“Cruise control is a device used to keep the speed of the vehicle constant, by measuring the speed of the wheels and feeding this information into the cruise control system that regulates the engine’s output,” Mr Borlace said.

“Should the car’s tyres break traction with the road, such as in an aquaplane situation, the increase in wheel speed would be sensed and the cruise control system would then reduce the amount of throttle and maintain the set speed.”

CarPoint.com.au has an extremely good write up on this issue and directly contradicts one of the key-points in the email,

This is the key that makes a nonsense of the email. Modern cars take their speedo reading from the driveshaft or transmission. This means the cruise control bases its responses on the speed of the driven wheels, not the car itself. This is an important distinction and fail safe position.

If the driven wheels skid because they lose grip, the spinning wheels will cause the speedo to show a higher reading which will force the cruise control to release the throttle faster than most drivers. Regardless of whether the car itself slows down or speeds up, the cruise control will always reduce the throttle no matter what until the driven wheels slow down back to the pre-set speed.

If the wheels continue to slip under this scenario, this will always leave the car travelling more slowly relative to the road, not faster as described in the email.

Most of the internet hoax repositories include this story (Hoax Slayer, Snopes, Truth or Fiction) and have some additional sources that are much harder to verify but they also don't say much beyond what the quoted material does.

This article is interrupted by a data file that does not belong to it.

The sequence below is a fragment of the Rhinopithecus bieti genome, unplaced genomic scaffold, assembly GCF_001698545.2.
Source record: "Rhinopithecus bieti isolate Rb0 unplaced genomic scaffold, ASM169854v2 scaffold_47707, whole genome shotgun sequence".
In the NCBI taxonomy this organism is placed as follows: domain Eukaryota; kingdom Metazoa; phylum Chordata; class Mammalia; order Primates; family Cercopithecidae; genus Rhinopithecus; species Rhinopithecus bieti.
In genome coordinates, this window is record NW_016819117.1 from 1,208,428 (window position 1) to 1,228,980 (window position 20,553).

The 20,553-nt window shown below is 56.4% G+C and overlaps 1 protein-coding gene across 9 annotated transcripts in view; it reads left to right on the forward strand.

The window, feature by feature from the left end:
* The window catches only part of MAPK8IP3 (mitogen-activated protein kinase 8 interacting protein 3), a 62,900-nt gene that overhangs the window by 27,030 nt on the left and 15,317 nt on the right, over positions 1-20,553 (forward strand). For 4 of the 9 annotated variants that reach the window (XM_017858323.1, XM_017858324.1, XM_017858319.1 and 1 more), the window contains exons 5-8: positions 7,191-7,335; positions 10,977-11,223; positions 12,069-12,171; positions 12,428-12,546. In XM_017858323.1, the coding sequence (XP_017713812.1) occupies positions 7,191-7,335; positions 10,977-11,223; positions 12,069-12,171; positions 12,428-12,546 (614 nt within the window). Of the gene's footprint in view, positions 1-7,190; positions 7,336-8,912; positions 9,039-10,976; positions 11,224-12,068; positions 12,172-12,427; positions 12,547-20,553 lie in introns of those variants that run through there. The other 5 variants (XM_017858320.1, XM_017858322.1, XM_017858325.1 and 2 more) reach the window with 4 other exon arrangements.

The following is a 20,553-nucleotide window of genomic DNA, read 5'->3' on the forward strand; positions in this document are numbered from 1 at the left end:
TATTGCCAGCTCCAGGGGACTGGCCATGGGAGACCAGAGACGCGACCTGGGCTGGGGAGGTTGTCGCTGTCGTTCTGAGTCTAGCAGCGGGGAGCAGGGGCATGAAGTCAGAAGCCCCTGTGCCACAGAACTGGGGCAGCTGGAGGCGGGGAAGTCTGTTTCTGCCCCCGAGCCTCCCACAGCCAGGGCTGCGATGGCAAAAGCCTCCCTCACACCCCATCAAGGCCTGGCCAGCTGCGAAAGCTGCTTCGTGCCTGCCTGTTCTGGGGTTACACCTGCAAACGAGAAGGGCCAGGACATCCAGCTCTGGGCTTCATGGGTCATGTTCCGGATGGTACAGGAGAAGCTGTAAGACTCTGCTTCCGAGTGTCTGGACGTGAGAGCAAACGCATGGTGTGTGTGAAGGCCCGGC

Thus, it seems though that while the email is correct in that the universal advice is to not use cruise control in wet or icy conditions, but the cruise control itself will not cause the car to speed up as claimed in the email. However, cruise control may cause the driver to practice unsafe habits and since the cruise control cannot register the loss of traction on the road, if you lose control of your steering it may cause you to accelerate in an undesirable direction once you gain traction again. As noted by the CarPoint.com.au article,

What has cruise control got to do with aquaplaning?
Not much, but it’s how most drivers react while the cruise control is on that will almost certainly decide whether a nasty aquaplaning situation turns into anything more than a scare.

Here are some examples you should consider...